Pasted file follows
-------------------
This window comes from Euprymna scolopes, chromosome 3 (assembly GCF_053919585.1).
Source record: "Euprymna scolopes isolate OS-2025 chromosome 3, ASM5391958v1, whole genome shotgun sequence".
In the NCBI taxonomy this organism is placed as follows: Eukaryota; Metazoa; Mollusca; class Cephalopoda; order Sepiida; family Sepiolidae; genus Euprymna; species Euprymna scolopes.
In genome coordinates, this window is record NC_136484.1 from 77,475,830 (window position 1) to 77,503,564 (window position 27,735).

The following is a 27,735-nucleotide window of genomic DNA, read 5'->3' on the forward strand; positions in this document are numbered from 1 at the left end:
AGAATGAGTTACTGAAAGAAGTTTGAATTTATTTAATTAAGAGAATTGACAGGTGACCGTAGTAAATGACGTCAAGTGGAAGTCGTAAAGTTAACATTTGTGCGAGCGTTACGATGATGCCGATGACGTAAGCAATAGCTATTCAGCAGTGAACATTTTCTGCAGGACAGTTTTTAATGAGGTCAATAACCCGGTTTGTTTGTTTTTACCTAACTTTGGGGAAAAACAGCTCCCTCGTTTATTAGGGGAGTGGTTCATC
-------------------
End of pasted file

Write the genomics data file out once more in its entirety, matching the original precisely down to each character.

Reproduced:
This window comes from Euprymna scolopes, chromosome 3 (assembly GCF_053919585.1).
Source record: "Euprymna scolopes isolate OS-2025 chromosome 3, ASM5391958v1, whole genome shotgun sequence".
In the NCBI taxonomy this organism is placed as follows: Eukaryota; Metazoa; Mollusca; class Cephalopoda; order Sepiida; family Sepiolidae; genus Euprymna; species Euprymna scolopes.
In genome coordinates, this window is record NC_136484.1 from 77,475,830 (window position 1) to 77,503,564 (window position 27,735).

The following is a 27,735-nucleotide window of genomic DNA, read 5'->3' on the forward strand; positions in this document are numbered from 1 at the left end:
AGAATGAGTTACTGAAAGAAGTTTGAATTTATTTAATTAAGAGAATTGACAGGTGACCGTAGTAAATGACGTCAAGTGGAAGTCGTAAAGTTAACATTTGTGCGAGCGTTACGATGATGCCGATGACGTAAGCAATAGCTATTCAGCAGTGAACATTTTCTGCAGGACAGTTTTTAATGAGGTCAATAACCCGGTTTGTTTGTTTTTACCTAACTTTGGGGAAAAACAGCTCCCTCGTTTATTAGGGGAGTGGTTCATC